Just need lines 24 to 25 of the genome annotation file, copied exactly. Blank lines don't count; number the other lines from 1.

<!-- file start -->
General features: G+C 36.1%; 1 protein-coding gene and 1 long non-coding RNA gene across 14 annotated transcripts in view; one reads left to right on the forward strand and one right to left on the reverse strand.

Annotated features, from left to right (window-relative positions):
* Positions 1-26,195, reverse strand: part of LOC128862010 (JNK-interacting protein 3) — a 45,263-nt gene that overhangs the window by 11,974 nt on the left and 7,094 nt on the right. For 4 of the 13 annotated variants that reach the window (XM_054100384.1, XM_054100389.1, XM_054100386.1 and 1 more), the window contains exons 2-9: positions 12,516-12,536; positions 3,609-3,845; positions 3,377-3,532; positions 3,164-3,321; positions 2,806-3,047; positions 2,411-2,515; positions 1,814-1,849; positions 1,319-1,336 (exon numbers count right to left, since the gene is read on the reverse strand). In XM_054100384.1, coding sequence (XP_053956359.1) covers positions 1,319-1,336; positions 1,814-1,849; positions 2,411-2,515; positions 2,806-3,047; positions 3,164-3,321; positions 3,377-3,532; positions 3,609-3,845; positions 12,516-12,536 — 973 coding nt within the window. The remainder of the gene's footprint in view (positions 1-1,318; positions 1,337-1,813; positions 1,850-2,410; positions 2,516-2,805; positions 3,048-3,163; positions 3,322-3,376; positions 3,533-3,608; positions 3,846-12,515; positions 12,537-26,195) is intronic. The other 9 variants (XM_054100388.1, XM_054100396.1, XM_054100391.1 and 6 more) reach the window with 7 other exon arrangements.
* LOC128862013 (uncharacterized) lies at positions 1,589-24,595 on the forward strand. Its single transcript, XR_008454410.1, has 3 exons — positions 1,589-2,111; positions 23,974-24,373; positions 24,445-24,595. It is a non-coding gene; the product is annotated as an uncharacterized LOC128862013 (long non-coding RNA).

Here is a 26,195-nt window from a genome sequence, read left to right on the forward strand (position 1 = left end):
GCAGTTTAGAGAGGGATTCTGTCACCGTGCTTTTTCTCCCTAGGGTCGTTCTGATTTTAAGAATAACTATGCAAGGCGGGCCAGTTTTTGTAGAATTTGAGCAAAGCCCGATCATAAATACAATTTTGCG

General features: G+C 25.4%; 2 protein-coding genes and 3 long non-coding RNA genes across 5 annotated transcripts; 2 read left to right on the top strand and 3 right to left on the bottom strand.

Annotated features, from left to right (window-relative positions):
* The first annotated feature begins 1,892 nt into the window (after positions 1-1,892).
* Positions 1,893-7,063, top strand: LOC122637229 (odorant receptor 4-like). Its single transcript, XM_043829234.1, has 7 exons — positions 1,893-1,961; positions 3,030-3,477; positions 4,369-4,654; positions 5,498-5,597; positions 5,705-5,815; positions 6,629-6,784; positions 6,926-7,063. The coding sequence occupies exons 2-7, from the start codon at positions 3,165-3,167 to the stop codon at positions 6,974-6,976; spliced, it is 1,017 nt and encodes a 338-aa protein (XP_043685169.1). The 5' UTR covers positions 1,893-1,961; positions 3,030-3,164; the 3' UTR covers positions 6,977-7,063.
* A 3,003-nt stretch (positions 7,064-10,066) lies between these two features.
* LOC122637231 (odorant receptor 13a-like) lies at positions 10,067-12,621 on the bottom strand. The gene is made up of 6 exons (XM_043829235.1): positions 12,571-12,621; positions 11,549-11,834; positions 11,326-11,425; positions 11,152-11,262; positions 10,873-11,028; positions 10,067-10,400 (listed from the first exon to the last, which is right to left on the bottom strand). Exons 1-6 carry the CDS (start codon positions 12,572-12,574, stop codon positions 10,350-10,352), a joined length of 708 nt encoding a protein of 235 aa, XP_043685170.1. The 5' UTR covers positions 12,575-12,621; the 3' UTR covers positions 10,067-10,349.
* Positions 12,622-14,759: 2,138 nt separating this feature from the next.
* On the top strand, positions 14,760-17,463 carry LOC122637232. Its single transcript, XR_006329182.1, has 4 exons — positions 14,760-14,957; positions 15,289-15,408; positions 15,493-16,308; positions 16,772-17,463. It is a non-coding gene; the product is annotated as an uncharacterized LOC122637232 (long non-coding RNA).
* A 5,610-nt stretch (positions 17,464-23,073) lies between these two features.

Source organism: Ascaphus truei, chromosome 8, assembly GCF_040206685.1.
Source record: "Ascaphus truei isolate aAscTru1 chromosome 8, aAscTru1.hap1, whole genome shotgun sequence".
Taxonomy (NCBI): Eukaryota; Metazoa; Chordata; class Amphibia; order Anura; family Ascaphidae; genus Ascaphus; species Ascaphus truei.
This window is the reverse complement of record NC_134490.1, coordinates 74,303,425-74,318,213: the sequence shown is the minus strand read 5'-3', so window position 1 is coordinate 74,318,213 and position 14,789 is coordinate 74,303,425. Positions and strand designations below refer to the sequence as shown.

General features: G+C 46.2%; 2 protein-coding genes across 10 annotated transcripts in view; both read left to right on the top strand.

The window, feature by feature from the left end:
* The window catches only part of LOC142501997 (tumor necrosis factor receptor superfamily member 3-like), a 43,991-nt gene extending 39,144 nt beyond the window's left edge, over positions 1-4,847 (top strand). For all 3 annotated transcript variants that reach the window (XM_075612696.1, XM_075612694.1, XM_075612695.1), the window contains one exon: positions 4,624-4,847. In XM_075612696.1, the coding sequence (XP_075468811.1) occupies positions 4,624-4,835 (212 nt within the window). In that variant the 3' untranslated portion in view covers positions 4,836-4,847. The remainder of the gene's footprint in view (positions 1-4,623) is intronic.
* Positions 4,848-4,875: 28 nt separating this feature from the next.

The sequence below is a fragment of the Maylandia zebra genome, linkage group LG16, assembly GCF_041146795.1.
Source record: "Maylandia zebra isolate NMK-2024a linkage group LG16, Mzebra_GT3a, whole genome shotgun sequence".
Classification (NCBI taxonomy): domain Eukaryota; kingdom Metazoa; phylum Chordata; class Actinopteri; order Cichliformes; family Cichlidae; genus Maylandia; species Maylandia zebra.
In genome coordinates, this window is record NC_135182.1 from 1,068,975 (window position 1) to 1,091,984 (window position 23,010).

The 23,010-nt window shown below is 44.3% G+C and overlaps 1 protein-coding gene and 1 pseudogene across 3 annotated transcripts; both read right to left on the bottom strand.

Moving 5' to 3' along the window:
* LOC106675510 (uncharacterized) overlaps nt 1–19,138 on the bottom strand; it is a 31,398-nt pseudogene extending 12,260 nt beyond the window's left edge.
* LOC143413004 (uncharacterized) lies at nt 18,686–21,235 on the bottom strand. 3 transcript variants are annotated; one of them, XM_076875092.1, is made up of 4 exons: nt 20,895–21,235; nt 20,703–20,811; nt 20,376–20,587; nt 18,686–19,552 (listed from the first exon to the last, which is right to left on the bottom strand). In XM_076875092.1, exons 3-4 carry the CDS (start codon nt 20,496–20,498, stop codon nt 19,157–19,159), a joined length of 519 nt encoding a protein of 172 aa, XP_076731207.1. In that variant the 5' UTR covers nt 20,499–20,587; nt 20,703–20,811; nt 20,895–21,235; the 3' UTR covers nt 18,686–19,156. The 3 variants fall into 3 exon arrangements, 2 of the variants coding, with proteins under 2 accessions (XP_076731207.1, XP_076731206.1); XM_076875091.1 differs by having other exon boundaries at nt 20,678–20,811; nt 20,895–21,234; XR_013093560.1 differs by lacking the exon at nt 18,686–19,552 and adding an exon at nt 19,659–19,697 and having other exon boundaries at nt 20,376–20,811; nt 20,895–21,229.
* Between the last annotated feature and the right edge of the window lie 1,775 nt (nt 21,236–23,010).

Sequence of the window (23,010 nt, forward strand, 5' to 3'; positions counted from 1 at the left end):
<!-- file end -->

The sequence below is a fragment of the Maylandia zebra genome, linkage group LG16, assembly GCF_041146795.1.
Source record: "Maylandia zebra isolate NMK-2024a linkage group LG16, Mzebra_GT3a, whole genome shotgun sequence".